Yes, that’s a 14.6Gb scenery load. This is, after all, Custer Gateway! I was getting about 21-24FPS most of the time, when pointing at Custer, anyway…!
Watching the gear retraction sequence on this bird is fascinating; same assembly as the SkyMaster, BTW.
Handling is back where it ought to be; very precise and with a good rate of climb. I think this is one of the best panels they’ve ever done, BTW. I’d like a Lean Assist and a radar altimeter, but other than that this file represents pure Cessna circa 1976, until you factor in the twin Garmins, that is.
Note the PBR textures? How ’bout the junkyard down on the ground…? Think that’s an ortho? Well, look at the image below…
Nope. All objects, and that’s why KTTF is pulling down a 14.6 gig scenery load. Another reason this is such a well-regarded file? Look at the antennae detail in the image below.
Pop-ups for the two Garmins, and for the King A/P, as well. Dan Klaue is getting this whole Carenado thing down, isn’t he?
Below, look at the reflections – INSIDE the instrument bezels!!!!!!!!!!!
The only gripe I had? The Heading bug manipulator on the HSI is dog-poo-poo; other than that everything worked perfectly…
210s are clean airplanes, and they’re a little heavy. Cut power for your descent and watch how it reacts…it doesn’t lose speed easily, but it will drop fast if you don’t keep on the trim. Gear retraction/extension times are a little longer than average too, so don’t pop them at the last second. They are maneuverable, but not up to much beyond basic aerobatics. Inverted flight is not good in this aircraft.
All the little details Carenado is famous for are here, and for a piston powered GA single, you won’t find many acf in X-plane more enjoyable. Of course, there are a bunch of people who say that about our next aircraft…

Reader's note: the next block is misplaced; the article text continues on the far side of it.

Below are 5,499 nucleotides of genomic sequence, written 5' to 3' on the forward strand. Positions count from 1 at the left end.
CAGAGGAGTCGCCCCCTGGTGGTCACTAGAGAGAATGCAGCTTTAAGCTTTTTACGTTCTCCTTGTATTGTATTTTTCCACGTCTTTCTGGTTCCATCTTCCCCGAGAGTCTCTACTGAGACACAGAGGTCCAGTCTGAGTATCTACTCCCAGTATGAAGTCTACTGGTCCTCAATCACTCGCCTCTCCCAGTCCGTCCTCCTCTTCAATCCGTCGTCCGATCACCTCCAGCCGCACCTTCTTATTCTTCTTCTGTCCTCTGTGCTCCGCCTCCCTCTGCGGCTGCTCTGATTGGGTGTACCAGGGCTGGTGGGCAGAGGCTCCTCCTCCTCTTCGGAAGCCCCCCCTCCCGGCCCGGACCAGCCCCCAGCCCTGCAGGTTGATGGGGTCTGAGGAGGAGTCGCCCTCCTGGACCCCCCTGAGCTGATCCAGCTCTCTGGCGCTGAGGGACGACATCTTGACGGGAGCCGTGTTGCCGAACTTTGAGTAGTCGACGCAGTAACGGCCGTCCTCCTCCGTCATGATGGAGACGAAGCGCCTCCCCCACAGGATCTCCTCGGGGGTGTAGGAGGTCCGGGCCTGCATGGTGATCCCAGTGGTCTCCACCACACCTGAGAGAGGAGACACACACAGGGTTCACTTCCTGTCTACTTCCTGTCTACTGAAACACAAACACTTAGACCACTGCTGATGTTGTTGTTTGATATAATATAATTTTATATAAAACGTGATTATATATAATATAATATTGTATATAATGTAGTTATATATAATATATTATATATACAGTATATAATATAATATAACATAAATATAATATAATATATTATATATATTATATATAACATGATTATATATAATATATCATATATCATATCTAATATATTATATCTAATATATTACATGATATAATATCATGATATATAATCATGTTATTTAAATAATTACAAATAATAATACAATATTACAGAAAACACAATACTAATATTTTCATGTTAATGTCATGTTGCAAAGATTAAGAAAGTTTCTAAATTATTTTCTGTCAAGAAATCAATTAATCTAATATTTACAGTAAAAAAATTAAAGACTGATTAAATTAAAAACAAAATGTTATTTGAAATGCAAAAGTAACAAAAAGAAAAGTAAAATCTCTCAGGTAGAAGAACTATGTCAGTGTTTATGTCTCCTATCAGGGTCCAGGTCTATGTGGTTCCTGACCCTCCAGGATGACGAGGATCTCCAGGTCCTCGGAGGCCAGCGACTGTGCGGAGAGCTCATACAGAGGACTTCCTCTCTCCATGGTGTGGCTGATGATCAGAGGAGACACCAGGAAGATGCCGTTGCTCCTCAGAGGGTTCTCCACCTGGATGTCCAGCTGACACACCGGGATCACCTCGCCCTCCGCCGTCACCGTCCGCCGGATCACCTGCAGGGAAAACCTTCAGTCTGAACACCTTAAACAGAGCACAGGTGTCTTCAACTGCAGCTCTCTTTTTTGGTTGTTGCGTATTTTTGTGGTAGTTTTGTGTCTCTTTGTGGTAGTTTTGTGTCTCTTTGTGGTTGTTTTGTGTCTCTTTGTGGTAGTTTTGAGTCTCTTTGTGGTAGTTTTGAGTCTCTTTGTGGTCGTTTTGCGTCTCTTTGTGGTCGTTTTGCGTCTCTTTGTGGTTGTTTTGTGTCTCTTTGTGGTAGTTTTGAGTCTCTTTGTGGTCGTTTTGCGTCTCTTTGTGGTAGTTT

I think the type of aircraft you learn to fly in prejudices your likes and dislikes going forward. So, that said, if you learned to fly in a Piper odds are you’ll like Pipers. I learned to fly in Cessnas and then moved on to a series of Beechcraft, and I detest Pipers. Build quality was always a joke amongst the flight instructors I knew, and while I was working on my PPL I flew a Cherokee 140 a couple of times…and hated it. Probably because I was used to the way the Cessna 150 handled; I usually flew 150s and 172s until I had my ticket, then I moved on to a Bonanza, but my few times in that 140 colored my experience for years to come. I was flying a Piper Navajo, at night of course, when the fuel manifold blew. All the gas just vented out the belly of the aircraft…in about a minute…which caused all kinds of fun and amusement for the next several minutes. Needless to say, I’ve never been in a Piper since. Like I said, I hate them.
And I’m telling you this by way of accounting for my bias. This acf for X-plane is just fine, I reckon, but as it’s a Piper I detest it. JustFlight have captured the cheap plasticky feel of the instrument panel perfectly, and this cockpit just feels filthy – and every Piper I’ve ever been in felt the exact same way. Like the owners just didn’t care enough about their aircraft to do much more than change the oil once a year. Maybe change the chewing gum stuck under the seat once every two years…